Wednesday 13 December 2017

'The Slum Pope? Francis is bigger than that – he is for all the poor people'

IT'S a long walk down the teeming streets of Villa 31, one of several shanty town slums within the bounds of Buenos Aires, to the "Home of Christ" sanctuary of Father Guillermo Torre.

Flea-bitten dogs and children share the gutters and motorway flyovers replace the sky for the breeze-block homes jumbled beneath them.

Father Torre, a stocky man with a dog collar undone and askew, escorts his visitors around his domain – a church under corrugated iron, a day centre for runaways and drug addicts and, finally, the burial site of Father Carlos Mugica, a priest killed by right-wing assassins in 1974 because of his work for the poor.

It isn't Father Mugica we are here to celebrate today, but rather the man who until last week was merely Cardinal Jorge Mario Bergoglio.

"He built all of this," Father Torre says of his friend who is now Pope Francis. While the leader of the church in this city, he helped find the money and provided the encouragement to build this and similar centres in the other slums – or Villas Misarios – in Buenos Aires.

All are called "Home of Christ" and Cardinal Bergoglio visited them as often as he could as part of his very public commitment to ministering to the poor.

Nowhere, not even in the other slums, is the reverence for Cardinal Bergoglio more strong than here, however.

It was back in 1999 – soon after he became Archbishop of the city – that he arranged for the remains of the still iconic Father Mugica to be exhumed from the cemetery in the nearby middle-class neighbourhood of Recoleta, where Evita is entombed, to this place for reburial, among the people he had cared and died for.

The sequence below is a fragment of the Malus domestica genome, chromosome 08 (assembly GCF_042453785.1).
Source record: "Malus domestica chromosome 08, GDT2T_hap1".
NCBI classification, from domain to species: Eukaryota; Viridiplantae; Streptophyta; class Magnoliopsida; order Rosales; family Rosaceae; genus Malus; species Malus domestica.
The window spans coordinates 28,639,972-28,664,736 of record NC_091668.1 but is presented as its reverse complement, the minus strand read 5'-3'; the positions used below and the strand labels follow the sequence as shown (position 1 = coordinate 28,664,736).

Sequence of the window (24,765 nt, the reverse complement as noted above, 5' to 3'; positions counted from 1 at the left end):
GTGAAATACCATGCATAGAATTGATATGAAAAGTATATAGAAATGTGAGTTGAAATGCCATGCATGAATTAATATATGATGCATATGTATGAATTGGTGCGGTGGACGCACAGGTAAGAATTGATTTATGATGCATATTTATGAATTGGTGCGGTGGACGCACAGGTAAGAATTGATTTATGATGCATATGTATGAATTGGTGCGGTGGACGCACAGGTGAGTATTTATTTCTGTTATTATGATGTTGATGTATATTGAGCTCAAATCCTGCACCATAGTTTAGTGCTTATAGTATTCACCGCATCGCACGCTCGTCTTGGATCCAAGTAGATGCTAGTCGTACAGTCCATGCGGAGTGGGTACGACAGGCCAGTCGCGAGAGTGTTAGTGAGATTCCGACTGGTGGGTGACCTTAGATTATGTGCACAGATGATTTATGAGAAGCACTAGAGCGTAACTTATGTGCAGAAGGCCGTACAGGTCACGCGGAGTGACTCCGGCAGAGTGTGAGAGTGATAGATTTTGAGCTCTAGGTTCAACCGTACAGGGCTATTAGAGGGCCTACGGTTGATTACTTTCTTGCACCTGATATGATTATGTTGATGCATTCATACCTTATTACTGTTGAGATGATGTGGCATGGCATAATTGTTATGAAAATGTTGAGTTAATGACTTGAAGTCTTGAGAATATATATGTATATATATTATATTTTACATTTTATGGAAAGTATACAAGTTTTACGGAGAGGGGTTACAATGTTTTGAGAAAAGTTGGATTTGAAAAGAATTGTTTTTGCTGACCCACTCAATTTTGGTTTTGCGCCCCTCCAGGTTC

It was a day that Saul Sanchez (48) a small grocery shop owner on what might be the main street of Villa 31, will never forget.

Yesterday, he briefly abandoned his counter to run home for photographs showing him among a team of the younger men carrying the casket of Father Mugica to his burial ground. It was October 9, 1999. But if Father Mugica remains revered as the Slum Priest of Argentina, then to people here Cardinal Bergoglio can surely be called the Slum Pope.

"He is a very simple man," he says of the Pope, who used to come at least once a year to Villa 31 to give communion at a small brick shrine a few doors down from his shop and to confirm the young.

"You know it because he liked to come here and just be with us. He is just a normal person, who would eat meat and stew with us and would even drink mate." He was referring to the traditional tea of Argentina, an infusion of hot water and leaves often drank from a dried vegetable gourd through a metal straw.

As everyone here knows, only one person was allowed to brew the mate when Cardinal Bergoglio was coming. That would be Maria Picallo, who is 85, who lives at Casa 7 on Evita Street.

She was preparing dinners for the poor at the small chapel a few blocks from Mr Sanchez's shop when she heard the news of the new Pope on Wednesday. It made her dance, she said last night. The new Pope loved her for her mate, she says. He would always take bitter, no sugar.

She is also one of the lucky ones of the slum who can say she knows Pope Francis, at least a little. Dressed in layers of cardigans with a necklace of white plastic hearts and a cross, she is moved when speaking of him.

"He is always smiling," she said. "When he speaks total silence falls. Even the flies here stop when Bergoglio is talking."

Back at the sanctuary, Father Torre recalls that Cardinal Bergoglio also often visited all the other main slums, particularly Villa 21-24, perhaps the most dangerous in the city and not a place most outsiders would dare enter alone.

It was there, on Easter each year, that the archbishop would wash and kiss the feet of the most afflicted, including those with Aids.

But call Pope Francis the Slum Pope and Father Torre winces. "I would say he is something bigger than that.

"He is not just for the slums, he is for all the poor people."

And not just in this city now, but for the Catholic faithful around the world.

What's in a name? Mary Kenny

Irish Independent

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